How To Harvest Zucchini - Backyard Boss
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How To Harvest Zucchini

Harvesting zucchini (Cucurbita Pepo) from your own garden is both healthy and rewarding. High in nutrients, it contains vitamins A and C, folate, potassium, and manganese. They grow quickly and typically have large yields, so a zucchini plant is a gift that keeps on giving!

While you may be excited about your bounty, it is important to consider a few things before harvesting your zucchini.

Materials Needed

Hanging Garden Shears And Other Tools
Image credits: Alabama Extension via Creative Commons

Set yourself up for success and get ready to harvest! Here’s what you’ll need:

  • Pruning scissors or shears
  • Sturdy basket/container
  • Measuring Tape
  • Garden gloves

When To Harvest

A Person Holding Three Zucchinis
Image credits: Les Bourgeonniers via Pexels

Before you harvest your zucchini, there are a few things to consider to ensure you get the best-tasting fruit.

First, take note of the zucchini rind. While you should harvest winter squash when its skin is hard, the rind of the summer squash should be soft. To test for this, use your fingernail to dent the rind. If it dents, it’s ready.

Secondly, your zucchini will be ready once it is about 6 to 8 inches long and 2 to 4 inches around. Check back frequently to ensure your fruit does not get too large. If the skin is too hard to dent or the fruit too big, that means it’s overripe and will be bitter.

When you harvest zucchini depends on when you plant it. As it’s sensitive to frost due to its tropical origins, it’s vital to only plant seeds after the threat of frost has subsided. Zucchini has an abundant yield and can be harvested twice a year due to its 35 to 55-day growth-to-harvest timeline. 

How To Harvest

Hands harvesting zucchini
Image credits: USDAgov via Creative Commons

Now it’s the moment you have been waiting for! All your hard work has paid off, and you see the literal fruits of your labor. You’ve determined that it is indeed time to harvest your zucchini, but how do you go about it?

Start by putting on your garden gloves, as the fruit will be prickly on the stalk and stems. Using a sharp knife or shears, cut between the fruit and the plant’s main stem. Pulling or cutting in the wrong location can damage the overall plant and shorten its lifespan/yield. You need to be very careful when harvesting zucchini, as they are easy to bruise since you pick them while they’re still immature.

As a rapid-growing fruit, you can pick zucchini often. Ensure you pick the fruit when it’s immature and continually harvesting your fruit will allow the plant to keep producing more. If you leave the fruit on too long, it will slow down your plant’s growth.

If you are interested in harvesting the zucchini flowers — they are edible — ensure to gather the male flowers. Keeping the female flower attached will allow the plant to keep producing. The male flowers have a long stem and a stamen at their center; the females have a short stem and a small fruit at their base. Pick the flowers at midday when they are fully opened and should be cut with shears leaving 1 inch of stem.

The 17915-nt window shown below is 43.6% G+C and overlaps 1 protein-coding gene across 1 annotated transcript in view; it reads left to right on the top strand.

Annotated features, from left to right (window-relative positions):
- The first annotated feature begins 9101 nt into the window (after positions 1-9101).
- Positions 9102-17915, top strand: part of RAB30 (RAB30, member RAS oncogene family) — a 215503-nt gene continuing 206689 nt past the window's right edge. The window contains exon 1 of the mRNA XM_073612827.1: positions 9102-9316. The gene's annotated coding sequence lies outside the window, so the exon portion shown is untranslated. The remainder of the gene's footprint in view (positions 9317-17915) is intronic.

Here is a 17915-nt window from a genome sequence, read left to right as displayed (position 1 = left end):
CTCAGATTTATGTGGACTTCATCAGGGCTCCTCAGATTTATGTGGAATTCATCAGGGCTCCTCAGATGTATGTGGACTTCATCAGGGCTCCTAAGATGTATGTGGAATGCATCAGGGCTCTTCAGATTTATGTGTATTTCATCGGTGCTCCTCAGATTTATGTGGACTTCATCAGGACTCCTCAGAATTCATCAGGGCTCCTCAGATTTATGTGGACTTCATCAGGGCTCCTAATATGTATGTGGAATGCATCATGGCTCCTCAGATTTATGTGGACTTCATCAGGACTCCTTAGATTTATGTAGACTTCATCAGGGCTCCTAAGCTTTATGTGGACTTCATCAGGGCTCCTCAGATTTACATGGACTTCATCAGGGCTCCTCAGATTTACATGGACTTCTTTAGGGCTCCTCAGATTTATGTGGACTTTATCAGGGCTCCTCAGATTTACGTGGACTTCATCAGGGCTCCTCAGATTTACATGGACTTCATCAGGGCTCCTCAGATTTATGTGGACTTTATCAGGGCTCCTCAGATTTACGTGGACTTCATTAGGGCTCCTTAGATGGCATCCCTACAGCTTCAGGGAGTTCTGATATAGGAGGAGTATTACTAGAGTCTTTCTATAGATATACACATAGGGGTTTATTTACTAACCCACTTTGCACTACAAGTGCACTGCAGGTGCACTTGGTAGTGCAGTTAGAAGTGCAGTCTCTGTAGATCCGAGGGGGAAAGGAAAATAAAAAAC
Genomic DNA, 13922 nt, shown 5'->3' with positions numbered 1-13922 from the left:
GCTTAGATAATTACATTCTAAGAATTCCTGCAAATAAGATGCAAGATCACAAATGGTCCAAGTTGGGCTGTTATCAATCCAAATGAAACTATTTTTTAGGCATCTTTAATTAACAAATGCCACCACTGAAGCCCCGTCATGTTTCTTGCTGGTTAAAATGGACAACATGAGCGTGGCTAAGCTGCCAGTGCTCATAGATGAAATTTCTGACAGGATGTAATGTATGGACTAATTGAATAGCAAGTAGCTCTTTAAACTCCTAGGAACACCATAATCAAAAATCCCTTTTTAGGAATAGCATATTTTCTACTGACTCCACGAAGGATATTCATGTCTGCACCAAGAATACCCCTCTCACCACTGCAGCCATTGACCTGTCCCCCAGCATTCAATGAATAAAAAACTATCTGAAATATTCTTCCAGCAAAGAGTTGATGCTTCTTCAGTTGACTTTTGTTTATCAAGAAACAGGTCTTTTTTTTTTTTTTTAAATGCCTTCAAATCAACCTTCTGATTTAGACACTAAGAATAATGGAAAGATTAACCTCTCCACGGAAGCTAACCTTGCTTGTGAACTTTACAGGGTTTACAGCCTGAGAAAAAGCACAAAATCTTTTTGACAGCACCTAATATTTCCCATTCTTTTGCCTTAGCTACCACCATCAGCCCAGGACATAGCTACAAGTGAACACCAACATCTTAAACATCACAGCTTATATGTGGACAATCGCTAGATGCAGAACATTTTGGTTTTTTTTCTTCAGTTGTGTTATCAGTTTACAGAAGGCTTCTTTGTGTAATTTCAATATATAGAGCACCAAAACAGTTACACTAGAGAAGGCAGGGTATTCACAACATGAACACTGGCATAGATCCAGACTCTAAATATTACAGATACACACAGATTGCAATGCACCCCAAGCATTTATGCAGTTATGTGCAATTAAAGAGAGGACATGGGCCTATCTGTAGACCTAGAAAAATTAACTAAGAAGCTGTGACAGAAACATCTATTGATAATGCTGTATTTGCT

Storage Tips

Slicing up a Zucchini
Image credits: Louis Hansel via Unsplash

Zucchini is best eaten within a few days of harvesting. However, there are ways you can prolong the life of your harvest.

To keep in the refrigerator, do not wash them until you’re ready to consume them. The water can promote degradation and reduce the quality of your fruit. Store unwashed in a plastic bag in the crisper of your fridge, and it will keep for one to two weeks.

Freezing your zucchini is the best way to have it last through winter. Wash, slice, and then blanch your zucchini pieces. Blanching will stop the ripening process and helps maintain the flavor and texture of the fruit.

Zucchini Facts

A Bountiful Harvest of Zucchini
Image credits: See-ming Lee (SML) via Creative Commons
  • Zucchini can go by many different names, depending on where you are. In many English-speaking countries, zucchinis are referred to as courgettes, and to make matters more confusing, in some places, they’re called vegetable marrow. Zucchini means “little squash” in Italian because Italians are said to have developed it after summer squash was introduced to the continent post-European colonization of the Americas.
  • Although widely referred to as a vegetable, Zucchini is a fruit of the Cucurbitaceae family. It is a summer squash whose varieties grow in the frost-free season.
  • The zucchini plant grows in a bush shape, unlike the sprawling vine of winter squashes.
  • Three or four plants produce enough fruit to supply a small family.

Now You’re Ready to Squash It!

Fast-growing and plentiful, zucchini is a relatively easy plant to grow, making it a welcome addition to your garden! Ensuring the fruit is between 6 to 8 inches and has a soft rind when you harvest it will provide you with the best quality zucchini.

Now you have the confidence to determine when and how to harvest your zucchini. So, what will you do with it? Check out the layered cinnamon zucchini breakfast bread or sweet buttermilk zucchini lemon bread recipes. Then, leave a comment below with your favorite zucchini recipes!

Happy harvesting!